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Baby Swaddling for Dummies

When my daughter, Violet, was born in a Salt Lake City hospital five years ago, one of the first things that I noticed the nurses doing for her was this whole trickery known as swaddling.

I stood off to the side of the room, next to the fresh flowers and the big blue plastic pee container for people who might need that kind of thing, and I watched as my teeny baby girl got burrito’d by a friendly stranger.

Hmph, I thought. What the hell is this?

And long story short, for whatever reason, I became fixated on the sort of ancient art of swaddling.

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Still, I am what I am, and even after I asked the nurse to show me how she was doing it, and even after I practiced on a little girl who probably didn’t appreciate going from being swaddled up hard and fast by an expert to being jostled around and then lifted up in a loose-fitting, flappy anti-swaddle, I still sucked at it.

Whatever. I never gave up.

Henry came along two years after Violet, and I continued my rough form of baby comforting by laying the poor guy on the bed and rolling him around like a countertop roast beef while I tried to get the thing right.

Part of my problem in this world, I think, is that I really want to be good at stuff but I try and learn it all on my own, without too much influence or help from anybody else. So, short of that one swift demo from the nurse a couple years earlier, my only informed education when it came to swaddling was to cram my kids into some kind of reject Hot Pocket.

Still, looking back on it all now, I know that I did occasionally nail it, and that there were two or three times when I managed to make the cross fold and then the high fold and then the final fold, with that tight little pull at the end with a bit of grace, you know?

Life is super weird.

You can get really used to doing something sort of half-assed until one day you just come to accept the way you’re getting it done as the right way, or at least as an acceptable way; nothing wrong with that, really. Lying to ourselves makes the world go round. Yet, every now and again, something happens that grabs your wheel and steers you off the same old highway. In my case, it was Charlie’s arrival a month-and-change ago. Such a sweet little baby boy, he is. I wanted to do him right, for once.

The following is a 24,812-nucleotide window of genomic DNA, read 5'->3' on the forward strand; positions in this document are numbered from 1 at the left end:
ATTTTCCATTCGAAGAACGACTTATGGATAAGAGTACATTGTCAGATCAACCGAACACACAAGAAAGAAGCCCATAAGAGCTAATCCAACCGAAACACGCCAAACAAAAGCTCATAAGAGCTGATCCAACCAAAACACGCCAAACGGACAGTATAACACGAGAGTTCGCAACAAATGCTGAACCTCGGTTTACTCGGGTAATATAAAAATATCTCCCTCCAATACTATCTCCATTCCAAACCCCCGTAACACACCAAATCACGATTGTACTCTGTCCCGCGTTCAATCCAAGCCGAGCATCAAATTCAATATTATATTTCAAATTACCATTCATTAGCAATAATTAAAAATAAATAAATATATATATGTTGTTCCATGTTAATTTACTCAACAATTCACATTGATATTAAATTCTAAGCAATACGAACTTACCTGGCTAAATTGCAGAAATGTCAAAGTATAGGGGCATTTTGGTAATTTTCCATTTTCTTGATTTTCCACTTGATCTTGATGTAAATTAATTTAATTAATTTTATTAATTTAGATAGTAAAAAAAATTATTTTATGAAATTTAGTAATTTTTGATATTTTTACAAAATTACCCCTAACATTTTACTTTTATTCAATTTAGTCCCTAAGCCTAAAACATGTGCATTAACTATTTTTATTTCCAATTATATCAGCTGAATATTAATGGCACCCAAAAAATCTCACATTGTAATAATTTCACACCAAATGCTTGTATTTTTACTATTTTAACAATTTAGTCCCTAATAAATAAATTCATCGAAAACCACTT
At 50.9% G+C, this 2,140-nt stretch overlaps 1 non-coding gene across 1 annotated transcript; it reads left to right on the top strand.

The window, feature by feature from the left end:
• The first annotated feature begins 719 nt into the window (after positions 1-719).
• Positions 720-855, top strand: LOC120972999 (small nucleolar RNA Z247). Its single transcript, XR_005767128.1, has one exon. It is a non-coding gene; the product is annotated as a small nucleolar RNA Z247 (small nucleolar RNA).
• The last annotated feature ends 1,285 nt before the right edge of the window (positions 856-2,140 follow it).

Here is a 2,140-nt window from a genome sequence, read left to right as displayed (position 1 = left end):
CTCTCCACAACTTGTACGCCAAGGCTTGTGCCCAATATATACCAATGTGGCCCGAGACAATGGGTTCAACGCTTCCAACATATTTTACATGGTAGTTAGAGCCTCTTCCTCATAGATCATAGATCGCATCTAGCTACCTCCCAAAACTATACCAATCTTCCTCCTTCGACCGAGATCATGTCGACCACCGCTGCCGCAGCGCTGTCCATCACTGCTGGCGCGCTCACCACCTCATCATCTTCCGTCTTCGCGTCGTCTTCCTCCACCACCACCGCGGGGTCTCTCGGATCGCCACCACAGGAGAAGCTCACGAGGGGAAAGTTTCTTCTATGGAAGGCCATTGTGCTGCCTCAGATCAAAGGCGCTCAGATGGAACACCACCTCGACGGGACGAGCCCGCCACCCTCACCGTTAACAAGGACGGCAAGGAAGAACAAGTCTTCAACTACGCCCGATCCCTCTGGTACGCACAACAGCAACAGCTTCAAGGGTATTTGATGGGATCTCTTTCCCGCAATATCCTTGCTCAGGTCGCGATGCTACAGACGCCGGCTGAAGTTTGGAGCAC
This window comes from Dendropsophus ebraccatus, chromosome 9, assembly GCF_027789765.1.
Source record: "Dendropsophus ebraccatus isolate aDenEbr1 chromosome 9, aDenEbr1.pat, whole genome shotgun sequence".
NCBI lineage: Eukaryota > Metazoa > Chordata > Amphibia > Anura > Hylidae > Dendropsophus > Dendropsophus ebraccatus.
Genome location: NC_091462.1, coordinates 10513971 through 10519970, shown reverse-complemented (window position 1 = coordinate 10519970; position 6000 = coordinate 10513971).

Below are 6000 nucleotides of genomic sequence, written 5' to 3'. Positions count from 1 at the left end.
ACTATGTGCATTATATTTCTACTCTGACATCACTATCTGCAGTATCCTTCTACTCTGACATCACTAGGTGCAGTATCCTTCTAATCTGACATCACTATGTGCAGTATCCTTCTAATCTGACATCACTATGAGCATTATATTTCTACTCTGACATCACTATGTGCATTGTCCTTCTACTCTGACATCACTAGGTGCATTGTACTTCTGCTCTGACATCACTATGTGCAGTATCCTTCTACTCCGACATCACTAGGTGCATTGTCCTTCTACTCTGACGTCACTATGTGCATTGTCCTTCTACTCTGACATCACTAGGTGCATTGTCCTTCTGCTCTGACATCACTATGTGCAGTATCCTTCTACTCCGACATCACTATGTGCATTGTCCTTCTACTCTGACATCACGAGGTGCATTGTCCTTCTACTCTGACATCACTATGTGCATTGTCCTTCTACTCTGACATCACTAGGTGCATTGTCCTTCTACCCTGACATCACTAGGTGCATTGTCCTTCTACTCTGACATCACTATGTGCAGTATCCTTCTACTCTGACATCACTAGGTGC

So I did the only real thing you can do if you’re 42-year-old man with no clue at all.

"Daddy’s gonna make you into a burrito."

I went on YouTube. (Dear God, there are a lot of people with a lot of spare time out there in the world, huh?)

I punched "swaddle baby" into the search box, and boom: It was as if I had invited 10,000 sweetly effusive women whose long-suffering dream is a two-minute segment on the Today show into my bedroom.

It was like a giant orgy of baby love. And let me tell you people something. I waltzed right in to all that like a sheik or a George Clooney. I watched one video after another, Charlie rolling around there on the floor, probably feeling jittery, probably sensing the weird electricity in the air and that something was up. I practiced the way certain ladies used their dainty, slim fingers to tug and raise and tuck.

I practiced swaddling a big fat baby made out of air.

I practiced swaddling some teddy bear my kids had left lying around.

And finally, when I felt half-confident enough, when I felt as if all of my shitty swaddles from the past five years were ready to have their asses handed to them on a White Castle tray, I scooped up my baby son and laid him down on a big blanket of frogs, just as he was starting to try and eat his hand (sign of hunger) and cry.

“OK, OK, OK, little guy,” I whispered. “Daddy’s gonna swaddle you up! Lucky lucky kid. Daddy’s gonna make you into a burrito.”

And I did.

With one eye on a video on my computer screen, I carefully mimicked each and every move the lady made, that last fold across making my heart rise up into my throat just the same as if I had just floated a big three-pointer at the buzzer.

The long moment went to slow motion/Charlie’s cries became deep, drawn-out growls/my hand made the final move through a thick cloud of molasses.

He was quiet.

No shit.

I’m not lying.

Charlie’s tears stopped, and his heavy eyelids floated around in his baby skull, trying to figure out what had just happened.

And so I told him.

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“You've been swaddled, meatloaf!”

But by then he was already half asleep, buried in an imperfect wad of blankets about as nasty as I’d ever managed.

There was my son, my Charlie, my precious tiny fella, wrapped up in a wad of my goofy dumb love that would make an old Amish midwife hurl herself through a big barn window.

And me, huddled over him, grinning hard down into his sleeping face.

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